Welcome to my fifth blog post!
One of the most common questions I was asked when living in Guatemala was “How”? Or how was I able to up and leave to move to another country? This is going to sound a little bizarre and unrelated, but one of the initial steps in the process was working through Marie Kondo’s bestseller “The Life-Changing Magic of Tidying Up: The Japanese Art of Decluttering and Organizing.”
Read more below, and happy reading!
I’m going to be honest. After living with an obsessive compulsive neat freak for over five years, I can admit that I am the messy one. I never really experienced anything “magical” about tidying up. Another thing I’m going to admit was I was very resistant to the idea of living in a foreign country for many years. Ok. More like a “Oh hell nooooo!” When the opportunity came up for me to move to Ecuador in 2013, I had a visceral resistance to it. Why? I was in the middle of a lot of awesome in America. I was slaying it in my career and I committed to doing my yoga teacher training.
So how does a messy career girl end up in Guatemala?
In December 2014, I had a horrible lower back injury. It was so painful I was unable to do simple things like walk or go to yoga class. On the days I went to the office, I barely got out of my office chair. It hurt just to walk to the printer or to pick things up off the ground. Eventually, I had to spend a lot of time resting in bed and I started reading Marie Kondo’s book.
It was the first time I was forced to notice this huge stainless steel bookshelf in front of me. It had three shelves and nine bins. The bins had all sorts of random sh*t that I kept for months: art supplies, random Target $1 bin purchases, empty journals, thank you cards, stationary, and random brochures from museums and trips. That bookshelf was my “catchall.” For months, my boyfriend at the time begged me to re-organize it. I stubbornly ignored him.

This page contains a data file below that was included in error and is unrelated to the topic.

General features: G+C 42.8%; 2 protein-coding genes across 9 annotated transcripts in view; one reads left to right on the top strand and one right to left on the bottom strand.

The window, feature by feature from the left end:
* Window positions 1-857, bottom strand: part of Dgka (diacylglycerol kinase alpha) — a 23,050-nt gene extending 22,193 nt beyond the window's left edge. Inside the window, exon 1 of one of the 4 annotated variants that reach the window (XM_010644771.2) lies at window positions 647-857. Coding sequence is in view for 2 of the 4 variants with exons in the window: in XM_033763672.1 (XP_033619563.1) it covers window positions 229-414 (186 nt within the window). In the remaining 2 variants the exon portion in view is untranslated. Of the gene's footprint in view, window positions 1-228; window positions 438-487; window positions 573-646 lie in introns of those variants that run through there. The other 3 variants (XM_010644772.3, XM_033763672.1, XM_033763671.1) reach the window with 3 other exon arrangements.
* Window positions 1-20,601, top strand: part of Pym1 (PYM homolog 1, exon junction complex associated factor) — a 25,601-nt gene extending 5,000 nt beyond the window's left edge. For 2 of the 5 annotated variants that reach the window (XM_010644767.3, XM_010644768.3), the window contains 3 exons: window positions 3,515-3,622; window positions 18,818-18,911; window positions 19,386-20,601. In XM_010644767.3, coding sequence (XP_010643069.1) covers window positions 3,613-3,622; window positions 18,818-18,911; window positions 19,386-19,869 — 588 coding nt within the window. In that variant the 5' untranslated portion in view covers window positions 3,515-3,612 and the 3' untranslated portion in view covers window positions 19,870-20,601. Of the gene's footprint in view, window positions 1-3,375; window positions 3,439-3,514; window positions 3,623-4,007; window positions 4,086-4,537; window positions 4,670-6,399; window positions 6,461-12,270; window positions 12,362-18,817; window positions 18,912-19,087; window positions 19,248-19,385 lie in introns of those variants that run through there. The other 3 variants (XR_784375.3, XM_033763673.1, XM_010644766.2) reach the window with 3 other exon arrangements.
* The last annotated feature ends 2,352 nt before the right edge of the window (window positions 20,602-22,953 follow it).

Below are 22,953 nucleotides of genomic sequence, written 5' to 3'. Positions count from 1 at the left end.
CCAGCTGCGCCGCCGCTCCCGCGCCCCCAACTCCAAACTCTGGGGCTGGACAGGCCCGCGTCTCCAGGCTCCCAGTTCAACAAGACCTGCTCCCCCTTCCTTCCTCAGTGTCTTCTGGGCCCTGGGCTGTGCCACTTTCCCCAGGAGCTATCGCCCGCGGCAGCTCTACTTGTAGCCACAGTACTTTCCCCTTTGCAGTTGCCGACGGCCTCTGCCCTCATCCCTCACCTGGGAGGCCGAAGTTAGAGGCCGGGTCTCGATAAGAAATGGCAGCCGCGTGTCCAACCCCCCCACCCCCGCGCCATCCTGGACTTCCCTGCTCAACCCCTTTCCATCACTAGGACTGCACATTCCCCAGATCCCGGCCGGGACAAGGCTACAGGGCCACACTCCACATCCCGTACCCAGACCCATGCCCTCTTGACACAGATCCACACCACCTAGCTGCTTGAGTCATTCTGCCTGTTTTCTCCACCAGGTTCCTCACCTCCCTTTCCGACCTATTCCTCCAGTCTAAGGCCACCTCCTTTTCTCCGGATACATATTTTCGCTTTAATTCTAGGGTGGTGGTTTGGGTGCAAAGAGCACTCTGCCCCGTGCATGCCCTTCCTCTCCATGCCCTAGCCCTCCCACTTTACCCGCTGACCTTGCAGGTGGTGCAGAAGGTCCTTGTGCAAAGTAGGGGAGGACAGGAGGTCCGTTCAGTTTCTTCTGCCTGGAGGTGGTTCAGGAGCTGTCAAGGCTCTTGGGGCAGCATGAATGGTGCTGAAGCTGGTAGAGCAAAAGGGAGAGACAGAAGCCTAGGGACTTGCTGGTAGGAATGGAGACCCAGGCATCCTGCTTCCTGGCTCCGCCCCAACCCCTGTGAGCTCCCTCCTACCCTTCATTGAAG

But this time, since I was sick in bed and I was stuck, that bookshelf started taunting me, and I did not like that feeling. I was also inspired by Kondo’s concept of surrounding yourself with only the things that bring you joy. I made a promise to myself that if I ever got better (after my acupuncture treatments and therapeutic exercises) I was going to conquer that bookshelf filled with random items.
So, I employed the KonMari Method in our tiny little Montrose flat. I took on Kondo’s belief that tidying up (at least the initial clean-up) had to be an event- none of that weak and lame tidying up a little here and a little there anymore. Kondo believed in jumping in and tidying up the entire home. Luckily, the only areas in the apartment that truly needed tidying was my half of the apartment. From Friday at 5pm until Saturday 12am, I finally organized my bookshelf. I got rid of a ton of stuff that did not bring me joy, and I finally felt that sense of freedom that comes from cleaning up.
The magic didn’t stop there. I started to build momentum. After I took on the bookshelf, I spent the rest of my Saturday and Sunday devoted to this tidying event. I tore into my closet, my dressers, my desk, and my other bookshelf. I don’t think my ex-boyfriend knew what to think of it or my changed mentality. For whatever reason after I critically assessed every item in my possession, I let go of so much crap: bags and bags of clothes that were donated, piles of art supplies, books I didn’t want and tons of superfluous paperwork.